In Tosca's Rome, Susan Vandiver Nicassio explores the surprising historical realities that lie behind Giacomo Puccini's immortal opera, Tosca-a timeless tale of love, lust, and politics. For this paperback edition, Nicassio has added an appendix analyzing recently discovered working papers for the libretto.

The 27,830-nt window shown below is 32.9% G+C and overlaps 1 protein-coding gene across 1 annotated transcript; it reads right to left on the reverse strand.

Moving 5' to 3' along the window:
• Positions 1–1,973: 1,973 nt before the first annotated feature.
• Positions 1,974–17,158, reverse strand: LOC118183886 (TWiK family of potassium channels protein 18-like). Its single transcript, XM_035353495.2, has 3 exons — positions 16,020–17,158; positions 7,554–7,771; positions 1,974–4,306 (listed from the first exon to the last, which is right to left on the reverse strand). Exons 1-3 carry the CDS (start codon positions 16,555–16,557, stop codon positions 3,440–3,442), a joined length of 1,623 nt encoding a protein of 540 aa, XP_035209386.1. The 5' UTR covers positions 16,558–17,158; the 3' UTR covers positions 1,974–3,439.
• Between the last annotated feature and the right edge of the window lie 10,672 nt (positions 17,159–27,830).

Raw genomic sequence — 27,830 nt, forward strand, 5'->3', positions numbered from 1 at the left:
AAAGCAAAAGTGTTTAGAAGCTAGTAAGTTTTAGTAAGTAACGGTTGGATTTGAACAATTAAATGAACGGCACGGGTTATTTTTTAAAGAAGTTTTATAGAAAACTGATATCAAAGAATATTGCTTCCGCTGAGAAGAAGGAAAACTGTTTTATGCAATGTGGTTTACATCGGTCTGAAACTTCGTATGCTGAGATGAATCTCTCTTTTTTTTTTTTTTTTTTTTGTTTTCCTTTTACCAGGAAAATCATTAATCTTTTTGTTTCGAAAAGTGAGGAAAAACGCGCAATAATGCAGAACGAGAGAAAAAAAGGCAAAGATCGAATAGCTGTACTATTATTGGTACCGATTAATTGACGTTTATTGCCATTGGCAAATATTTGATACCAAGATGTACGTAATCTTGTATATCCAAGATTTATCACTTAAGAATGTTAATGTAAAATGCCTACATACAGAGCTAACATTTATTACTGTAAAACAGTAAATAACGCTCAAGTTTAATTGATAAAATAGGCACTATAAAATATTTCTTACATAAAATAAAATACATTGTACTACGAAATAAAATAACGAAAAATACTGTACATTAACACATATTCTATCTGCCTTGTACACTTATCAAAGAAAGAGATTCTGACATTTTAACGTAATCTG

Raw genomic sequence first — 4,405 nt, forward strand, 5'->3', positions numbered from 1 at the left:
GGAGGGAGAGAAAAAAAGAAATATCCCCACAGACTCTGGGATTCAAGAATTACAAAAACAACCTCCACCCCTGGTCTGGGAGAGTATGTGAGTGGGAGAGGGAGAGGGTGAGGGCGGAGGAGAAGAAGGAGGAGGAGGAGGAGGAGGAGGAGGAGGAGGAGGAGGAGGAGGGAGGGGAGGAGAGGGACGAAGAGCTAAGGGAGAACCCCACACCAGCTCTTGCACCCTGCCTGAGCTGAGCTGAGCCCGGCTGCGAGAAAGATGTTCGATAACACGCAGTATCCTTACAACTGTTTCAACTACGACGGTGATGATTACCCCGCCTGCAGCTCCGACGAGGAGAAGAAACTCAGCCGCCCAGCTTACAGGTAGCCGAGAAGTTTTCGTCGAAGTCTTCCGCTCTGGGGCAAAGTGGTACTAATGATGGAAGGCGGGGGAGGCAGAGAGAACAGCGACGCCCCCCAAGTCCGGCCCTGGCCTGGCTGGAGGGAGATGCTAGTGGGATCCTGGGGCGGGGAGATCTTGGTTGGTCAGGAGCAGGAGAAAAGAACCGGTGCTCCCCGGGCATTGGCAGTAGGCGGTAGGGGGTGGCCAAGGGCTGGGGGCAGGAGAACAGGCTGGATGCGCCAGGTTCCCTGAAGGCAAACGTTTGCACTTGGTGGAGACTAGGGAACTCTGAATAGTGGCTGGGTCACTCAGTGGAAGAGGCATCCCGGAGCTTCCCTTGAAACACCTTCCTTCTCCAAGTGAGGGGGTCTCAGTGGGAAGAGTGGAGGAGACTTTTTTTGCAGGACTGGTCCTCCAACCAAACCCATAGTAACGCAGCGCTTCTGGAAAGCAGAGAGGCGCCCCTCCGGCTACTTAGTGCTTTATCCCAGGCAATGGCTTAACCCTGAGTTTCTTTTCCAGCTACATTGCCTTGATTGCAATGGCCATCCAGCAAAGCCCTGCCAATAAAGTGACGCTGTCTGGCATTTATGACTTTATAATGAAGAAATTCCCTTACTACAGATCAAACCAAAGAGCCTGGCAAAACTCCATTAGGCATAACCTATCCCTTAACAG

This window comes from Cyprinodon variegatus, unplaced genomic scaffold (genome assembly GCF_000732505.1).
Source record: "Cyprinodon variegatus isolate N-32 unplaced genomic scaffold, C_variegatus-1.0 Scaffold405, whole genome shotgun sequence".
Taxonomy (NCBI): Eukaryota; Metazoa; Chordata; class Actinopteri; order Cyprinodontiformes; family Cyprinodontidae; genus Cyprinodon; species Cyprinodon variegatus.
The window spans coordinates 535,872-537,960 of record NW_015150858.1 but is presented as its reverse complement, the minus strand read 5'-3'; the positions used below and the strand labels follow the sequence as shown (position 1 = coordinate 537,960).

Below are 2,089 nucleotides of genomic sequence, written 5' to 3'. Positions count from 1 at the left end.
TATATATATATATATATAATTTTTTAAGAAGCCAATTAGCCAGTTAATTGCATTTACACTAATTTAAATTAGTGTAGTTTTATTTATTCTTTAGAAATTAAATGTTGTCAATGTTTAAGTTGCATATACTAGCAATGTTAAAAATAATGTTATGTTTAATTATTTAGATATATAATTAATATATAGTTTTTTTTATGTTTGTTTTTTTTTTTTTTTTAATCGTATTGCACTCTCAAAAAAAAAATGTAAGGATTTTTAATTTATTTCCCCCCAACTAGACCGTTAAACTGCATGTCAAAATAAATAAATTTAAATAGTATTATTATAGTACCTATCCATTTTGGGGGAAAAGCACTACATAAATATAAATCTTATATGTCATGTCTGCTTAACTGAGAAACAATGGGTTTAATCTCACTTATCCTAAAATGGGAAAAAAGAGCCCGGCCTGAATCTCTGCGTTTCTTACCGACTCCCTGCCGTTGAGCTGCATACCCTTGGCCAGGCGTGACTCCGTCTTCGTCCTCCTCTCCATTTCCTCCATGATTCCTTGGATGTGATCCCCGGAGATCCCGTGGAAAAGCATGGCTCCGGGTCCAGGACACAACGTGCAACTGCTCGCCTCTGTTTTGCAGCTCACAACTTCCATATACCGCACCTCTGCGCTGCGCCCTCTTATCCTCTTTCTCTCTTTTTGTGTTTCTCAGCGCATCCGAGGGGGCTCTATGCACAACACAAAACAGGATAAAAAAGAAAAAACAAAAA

Nicassio's critical look at Puccini's Tosca (one of the most popular and "historical" operas ever written) arrives just in time for its January 2000 centennial. An academic historian who has actually performed the role of Tosca, Nicassio is perfectly suited to deal with the opera's political and musical complexities. She divides her study into three large sections. In the first, she reviews Roman life in the late 18th and 19th centuries, paying considerable attention to how Puccini's own prejudices shaped his story and how Sardou (the French playwright) reinterpreted the historical realities that the opera treats. In the second section, she looks at how Rome circa 1800 was viewed through the eyes of a painter, a singer, and a policeman (the occupations of the opera's three main characters). This section, and the next--a scene-by-scene analysis of the opera--are continually revelatory and illuminating. A valuable appendix very clearly shows the parallels (and discrepancies) between the play and the opera. Nicassio's prose, though intensely scholarly, is lively and approachable. There is plenty here to intrigue everyone--seasoned opera lovers, musical novices, history buffs, and Italophiles. Highly recommended for all collections.--Larry A. Lipkis, Moravian Coll., Bethlehem, PA Copyright 1999 Cahners Business Information.